Tuesday, November 13 , 2018, 11:18 am | Fair 69º

 
 
 
 

A New Bachelor Troop of Gorillas Settles in at Santa Barbara Zoo

Two silverbacks are at the stage of their lives between leaving their families and starting their own

Nzinga, 18 years old, is the dominant male of the pair of silverback western lowland gorillas recently brought to the Santa Barbara Zoo. He arrived from Brownsville, Texas with his 12-year-old brother, Bangori. Click to view larger
Nzinga, 18 years old, is the dominant male of the pair of silverback western lowland gorillas recently brought to the Santa Barbara Zoo. He arrived from Brownsville, Texas with his 12-year-old brother, Bangori. (Sam Goldman / Noozhawk photo)

The Santa Barbara Zoo’s gorilla enclosure is now a revamped bachelor pad.

Nzinga, 18 years old, and his little brother, Bangori, 12, are the zoo’s new bachelor troop, a group of teenage male gorillas who have left their families, but are not yet ready to take over or begin their own family groups.

“In the zoo, we have the same situation,” said Wendy Anderson, a senior mammal keeper with the zoo. “We still have extra boys; They need to be in a bachelor group until they’re chosen to be a breeder male, if they are.”

The two weigh about 350 pounds each, and were born and raised at the Gladys Porter Zoo in Brownsville, Texas.

Thursday marked their third day in the public eye after undergoing the mandatory 30-day quarantine all new animals at the zoo are subject to.

For now, the brothers are on view between 10 a.m. and 1:30 p.m. — hours that will change as they adapt to their new home.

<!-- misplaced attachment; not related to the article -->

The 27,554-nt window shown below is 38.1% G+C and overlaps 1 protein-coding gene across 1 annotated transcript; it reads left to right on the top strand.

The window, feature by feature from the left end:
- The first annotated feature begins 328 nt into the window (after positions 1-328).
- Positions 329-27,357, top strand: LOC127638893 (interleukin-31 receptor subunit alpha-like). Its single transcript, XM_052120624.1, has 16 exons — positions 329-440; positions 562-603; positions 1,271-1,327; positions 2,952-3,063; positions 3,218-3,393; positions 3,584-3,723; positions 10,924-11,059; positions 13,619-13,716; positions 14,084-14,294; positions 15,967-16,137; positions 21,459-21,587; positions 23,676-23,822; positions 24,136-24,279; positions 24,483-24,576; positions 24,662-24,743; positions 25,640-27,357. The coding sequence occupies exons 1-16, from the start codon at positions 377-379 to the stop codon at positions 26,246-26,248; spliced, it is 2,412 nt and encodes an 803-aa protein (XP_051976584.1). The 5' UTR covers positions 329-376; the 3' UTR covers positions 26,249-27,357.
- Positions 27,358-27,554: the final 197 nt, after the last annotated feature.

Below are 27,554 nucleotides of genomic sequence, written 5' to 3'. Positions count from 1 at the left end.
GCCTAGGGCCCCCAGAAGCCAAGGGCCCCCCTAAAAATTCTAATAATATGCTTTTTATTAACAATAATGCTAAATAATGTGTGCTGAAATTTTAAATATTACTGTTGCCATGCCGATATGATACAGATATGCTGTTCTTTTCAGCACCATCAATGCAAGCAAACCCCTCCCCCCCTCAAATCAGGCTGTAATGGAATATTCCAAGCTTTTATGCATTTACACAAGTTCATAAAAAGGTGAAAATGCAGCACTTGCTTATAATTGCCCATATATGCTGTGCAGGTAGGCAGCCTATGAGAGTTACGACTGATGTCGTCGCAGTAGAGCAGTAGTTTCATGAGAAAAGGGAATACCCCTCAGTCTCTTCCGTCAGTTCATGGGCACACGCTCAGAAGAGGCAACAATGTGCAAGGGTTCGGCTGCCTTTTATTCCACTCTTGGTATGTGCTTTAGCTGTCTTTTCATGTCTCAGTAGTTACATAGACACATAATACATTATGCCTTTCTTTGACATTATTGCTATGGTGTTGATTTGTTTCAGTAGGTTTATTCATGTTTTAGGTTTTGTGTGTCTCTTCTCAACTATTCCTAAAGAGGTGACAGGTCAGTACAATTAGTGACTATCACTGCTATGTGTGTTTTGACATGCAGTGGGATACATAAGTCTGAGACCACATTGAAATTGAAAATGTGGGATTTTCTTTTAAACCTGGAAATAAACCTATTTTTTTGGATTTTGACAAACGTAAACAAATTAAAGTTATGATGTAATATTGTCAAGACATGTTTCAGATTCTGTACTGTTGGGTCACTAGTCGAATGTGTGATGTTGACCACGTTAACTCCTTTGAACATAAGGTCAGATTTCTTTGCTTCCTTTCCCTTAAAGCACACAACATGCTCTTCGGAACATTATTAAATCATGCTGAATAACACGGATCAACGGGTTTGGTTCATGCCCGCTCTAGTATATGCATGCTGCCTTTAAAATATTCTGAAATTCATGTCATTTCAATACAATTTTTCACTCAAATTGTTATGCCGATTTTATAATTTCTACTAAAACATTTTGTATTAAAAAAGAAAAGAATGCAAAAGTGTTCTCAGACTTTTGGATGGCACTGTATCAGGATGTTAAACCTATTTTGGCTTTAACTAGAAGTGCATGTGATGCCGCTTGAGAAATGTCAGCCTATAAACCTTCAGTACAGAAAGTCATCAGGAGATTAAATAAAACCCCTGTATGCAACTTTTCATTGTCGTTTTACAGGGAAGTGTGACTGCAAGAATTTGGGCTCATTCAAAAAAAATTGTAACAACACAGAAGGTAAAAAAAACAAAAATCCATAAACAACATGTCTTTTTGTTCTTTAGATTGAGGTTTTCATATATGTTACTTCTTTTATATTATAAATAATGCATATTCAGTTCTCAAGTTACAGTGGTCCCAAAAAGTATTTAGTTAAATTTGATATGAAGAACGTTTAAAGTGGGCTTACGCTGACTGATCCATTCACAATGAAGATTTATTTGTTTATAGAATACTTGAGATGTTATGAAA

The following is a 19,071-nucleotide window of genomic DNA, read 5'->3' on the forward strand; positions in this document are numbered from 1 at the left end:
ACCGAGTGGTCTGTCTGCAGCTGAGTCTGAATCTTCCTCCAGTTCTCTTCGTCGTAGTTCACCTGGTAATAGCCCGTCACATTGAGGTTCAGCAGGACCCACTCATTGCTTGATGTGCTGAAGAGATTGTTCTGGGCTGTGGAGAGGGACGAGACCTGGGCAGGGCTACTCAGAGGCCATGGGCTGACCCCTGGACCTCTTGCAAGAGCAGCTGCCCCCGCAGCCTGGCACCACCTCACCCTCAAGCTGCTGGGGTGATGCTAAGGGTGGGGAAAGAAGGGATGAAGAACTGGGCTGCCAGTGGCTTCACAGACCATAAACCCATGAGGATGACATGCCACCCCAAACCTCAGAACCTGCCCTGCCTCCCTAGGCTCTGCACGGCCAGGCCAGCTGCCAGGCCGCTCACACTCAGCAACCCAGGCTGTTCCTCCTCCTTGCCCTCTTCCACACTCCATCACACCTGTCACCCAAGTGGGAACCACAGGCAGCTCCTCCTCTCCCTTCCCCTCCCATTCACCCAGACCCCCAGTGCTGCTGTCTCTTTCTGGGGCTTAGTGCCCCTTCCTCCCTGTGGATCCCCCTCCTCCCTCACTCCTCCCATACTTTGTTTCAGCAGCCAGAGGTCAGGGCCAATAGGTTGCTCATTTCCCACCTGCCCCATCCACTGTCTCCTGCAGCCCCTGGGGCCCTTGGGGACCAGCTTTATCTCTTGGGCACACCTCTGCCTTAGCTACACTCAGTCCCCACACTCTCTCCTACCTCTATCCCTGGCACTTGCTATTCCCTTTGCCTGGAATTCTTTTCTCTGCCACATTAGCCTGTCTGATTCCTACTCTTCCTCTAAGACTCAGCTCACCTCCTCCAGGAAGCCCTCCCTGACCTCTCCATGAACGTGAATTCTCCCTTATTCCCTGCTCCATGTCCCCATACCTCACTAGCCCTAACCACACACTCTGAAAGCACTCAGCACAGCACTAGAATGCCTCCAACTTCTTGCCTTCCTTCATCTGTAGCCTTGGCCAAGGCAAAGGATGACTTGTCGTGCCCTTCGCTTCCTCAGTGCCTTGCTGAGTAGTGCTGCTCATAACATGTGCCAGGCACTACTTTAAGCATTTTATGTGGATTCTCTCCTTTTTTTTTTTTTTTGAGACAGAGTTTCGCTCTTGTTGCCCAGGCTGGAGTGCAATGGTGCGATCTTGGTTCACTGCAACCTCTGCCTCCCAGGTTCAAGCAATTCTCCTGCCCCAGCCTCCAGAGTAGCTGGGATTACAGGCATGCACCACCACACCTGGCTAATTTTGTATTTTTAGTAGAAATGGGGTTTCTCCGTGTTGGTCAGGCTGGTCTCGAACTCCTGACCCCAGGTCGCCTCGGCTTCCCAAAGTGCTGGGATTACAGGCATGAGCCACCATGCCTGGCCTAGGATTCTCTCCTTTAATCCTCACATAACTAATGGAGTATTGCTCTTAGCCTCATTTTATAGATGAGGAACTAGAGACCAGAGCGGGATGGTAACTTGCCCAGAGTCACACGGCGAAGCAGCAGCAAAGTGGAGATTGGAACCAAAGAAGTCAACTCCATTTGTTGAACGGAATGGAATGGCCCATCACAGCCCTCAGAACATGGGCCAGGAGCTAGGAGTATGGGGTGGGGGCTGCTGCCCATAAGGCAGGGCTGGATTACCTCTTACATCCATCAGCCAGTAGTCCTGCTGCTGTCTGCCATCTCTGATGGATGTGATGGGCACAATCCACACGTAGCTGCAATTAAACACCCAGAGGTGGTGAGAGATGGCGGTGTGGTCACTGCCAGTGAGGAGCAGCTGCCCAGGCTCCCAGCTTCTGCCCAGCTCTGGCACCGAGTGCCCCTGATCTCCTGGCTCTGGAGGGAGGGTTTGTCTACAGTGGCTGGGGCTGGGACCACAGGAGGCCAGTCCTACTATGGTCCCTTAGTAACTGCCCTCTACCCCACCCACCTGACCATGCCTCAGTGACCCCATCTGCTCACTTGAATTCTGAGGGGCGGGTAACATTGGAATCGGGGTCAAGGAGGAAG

Prior to Nzinga (pronounced in-ZING-gah) and Bangori (ban-GORE-ee), the zoo was home to two other male gorillas, Goma and Kivu, who left in the spring to join family groups at zoos in Colorado and Arkansas, respectively.

Moving to a new zoo can be tough for gorillas, Anderson told Noozhawk, but, “they’ve adjusted so well and very quickly.”

Nzinga, as the dominant male, has been acclimating to his new environment with territorial displays to guests and zookeepers, while Bangori tends to stay out of his way.

“We do a lot for them because we want to make sure an animal with that type of intelligence is mentally and physically stimulated,” Anderson said.

The gorillas are provided with an array of intellectual stimulants, like televisions for movie-watching, and their enclosures require them to climb around in order to find food and other amenities.

Having the animals at the Santa Barbara Zoo isn’t just important for their maturity and development, Anderson said, but allows them to serve as ambassadors for their brethren in the wild.

Seeing gorillas live and up close, she said, helps drive home to zoo-goers the importance of the conservation issues they face.

Western lowland gorillas like Nzinga and Bangori are critically endangered, and are found in the lowland tropical forests of Central Africa.

According to the zoo, Nzinga is named after a 16th-century Congolese king who fought against slavery, and Bangori is named for a stream in Central Africa.

Noozhawk staff writer Sam Goldman can be reached at .(JavaScript must be enabled to view this email address). Follow Noozhawk on Twitter: @noozhawk, @NoozhawkNews and @NoozhawkBiz. Connect with Noozhawk on Facebook.

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